Women make up about 20 percent of today's armed forces. Nearly 280,000 have been deployed in Iraq and Afghanistan over the past 12 years and 152 have given their lives for their country. Now it is official that women can be considered 'combatants' although according to Pfc. Janelle Zalkovsky, “There was absolutely no difference between my duties and those of my male peers,” she said. “We went on the same missions, pulled the same security and drove the same vehicles.”
Throughout history women have served in combat roles. Sometimes disguised as men such as Joan of Arc or as leaders in such roles as queens. Queen Boudica who famously led the Britons in revolt against the Roman Empire. During the First World War in 1917, Russia commissioned 15 all-female battalions including the 1st Russian Women's Battalion of Death. In the Second World War, hundreds of thousands of British and German women served in combat roles in anti-aircraft units, where they shot down thousands of enemy fliers. The Soviets also set up all-female sniper units and many women flew as combat fighter pilots.
Queen Amina of Nigeria, 1560-1610 headed the northern Nigerian Hausa city-state of Zaria. A great military leader, Amina brought most of the other Hausaland city-states under her rule, and is credited with encouraging them to surround themselves with huge defensive mud walls. She also opened up trade routes to the south, enriching Zaria's economy with gold, slaves and cola nuts.
From 1582-1663 the Angolan Queen, Mbande Nzinga (or Jinga) was the striking queen of the Ndongo and Matamba kingdoms. She is honored for organizing a powerful guerrilla army conquering the Matamba and mounted a successful resistance against the Portuguese who were increasingly occupying all of what is now known as Angola.
In the 9th Century B.C. Assyrian Queen Sammuramat accompanied her husband into battle. She is attributed with greatly expanding Babylonia's control over distant territories, irrigated the flatlands between the Tigris and Euphrates rivers, and restored the beauty that had faded from her capital, Babylon.
Canada, New Zealand, Israel, Norway and Sri Lanka are among those Nations where women play a major role in combat. Throughout history women have made their mark as 'sheros' in the defense or expansion of their nation.
Over One hundred fifty years ago during the Civil War, President Abraham Lincoln signed into law a measure calling for an award known as the U.S. Army Medal of Honor to be bestowed upon “such noncommissioned officers and privates as shall most distinguish themselves by their gallantry in action, and other soldier-like qualities during the present insurrection."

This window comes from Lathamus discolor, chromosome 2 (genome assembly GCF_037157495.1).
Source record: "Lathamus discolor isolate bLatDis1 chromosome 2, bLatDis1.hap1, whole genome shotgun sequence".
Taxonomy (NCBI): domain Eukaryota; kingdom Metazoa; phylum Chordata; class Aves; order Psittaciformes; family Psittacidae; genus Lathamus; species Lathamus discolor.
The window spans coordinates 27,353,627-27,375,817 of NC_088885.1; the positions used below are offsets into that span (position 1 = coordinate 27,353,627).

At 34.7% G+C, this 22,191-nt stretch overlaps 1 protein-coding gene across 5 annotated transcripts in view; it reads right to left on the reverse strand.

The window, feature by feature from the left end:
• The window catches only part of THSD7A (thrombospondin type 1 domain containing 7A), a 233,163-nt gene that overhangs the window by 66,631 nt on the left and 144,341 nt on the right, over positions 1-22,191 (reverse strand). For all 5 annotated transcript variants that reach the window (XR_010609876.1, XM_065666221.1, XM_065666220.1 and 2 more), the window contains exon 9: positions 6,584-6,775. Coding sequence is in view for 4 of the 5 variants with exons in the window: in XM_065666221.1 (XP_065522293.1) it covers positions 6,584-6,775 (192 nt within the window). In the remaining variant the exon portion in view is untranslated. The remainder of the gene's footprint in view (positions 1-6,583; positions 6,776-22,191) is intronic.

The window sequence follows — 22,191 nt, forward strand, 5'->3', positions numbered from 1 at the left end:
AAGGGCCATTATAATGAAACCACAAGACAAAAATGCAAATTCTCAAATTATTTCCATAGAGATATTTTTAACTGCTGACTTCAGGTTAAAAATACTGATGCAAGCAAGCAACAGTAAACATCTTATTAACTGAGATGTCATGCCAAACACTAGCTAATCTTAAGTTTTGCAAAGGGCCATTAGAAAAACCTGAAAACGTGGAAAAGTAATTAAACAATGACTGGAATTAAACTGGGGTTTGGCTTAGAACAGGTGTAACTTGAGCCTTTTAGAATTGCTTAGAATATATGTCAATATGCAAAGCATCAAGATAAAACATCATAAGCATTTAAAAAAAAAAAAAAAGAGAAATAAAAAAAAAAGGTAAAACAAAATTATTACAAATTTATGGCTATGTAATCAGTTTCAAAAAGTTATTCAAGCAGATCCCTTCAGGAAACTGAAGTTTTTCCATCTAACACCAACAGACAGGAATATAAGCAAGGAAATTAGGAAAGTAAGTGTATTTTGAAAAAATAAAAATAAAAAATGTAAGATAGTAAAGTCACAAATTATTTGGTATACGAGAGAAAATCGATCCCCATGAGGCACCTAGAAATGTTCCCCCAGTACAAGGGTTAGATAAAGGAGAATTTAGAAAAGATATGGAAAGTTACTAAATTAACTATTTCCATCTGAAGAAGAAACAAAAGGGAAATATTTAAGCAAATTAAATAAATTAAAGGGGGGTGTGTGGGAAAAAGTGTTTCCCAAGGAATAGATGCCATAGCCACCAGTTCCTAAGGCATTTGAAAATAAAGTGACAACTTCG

Yet, to date only one woman has received the Medal of Honor, and her award was temporarily rescinded.
Mary Edwards Walker, a medical doctor who supported feminist and abolitionist causes, volunteered with the Union Army at the outbreak of the Civil War. Despite her training, she initially had to work as a nurse before becoming the Army’s first female surgeon. Known to cross enemy lines in order to treat civilians, she may have been serving as a spy when Confederate troops captured her in the summer of 1864. Walker was later released as part of a prisoner exchange and returned to duty. On November 11, 1865, President Andrew Johnson presented her with the Medal of Honor, making her the only woman so far to receive the decoration. In 1917 the Army changed its eligibility criteria for the honor and revoked the awards of 911 non-combatants, including Walker. Nevertheless, she continued to wear her medal until her death two years later. An Army board restored Walker’s Medal of Honor in 1977, praising her “distinguished gallantry, self-sacrifice, patriotism, dedication and unflinching loyalty to her country, despite the apparent discrimination because of her sex.”
So where are all the 'sheros'? Now that we have officially recognized women's role as combatants it is time to recognize those specific women who have been there all the time. Aren't you ready to hear more stories about the women of our Armed Forces like the fierce and determined 'Maya' who brought down the World's most wanted terrorist Osama Bin Laden. All those 'sheros' out there we salute you.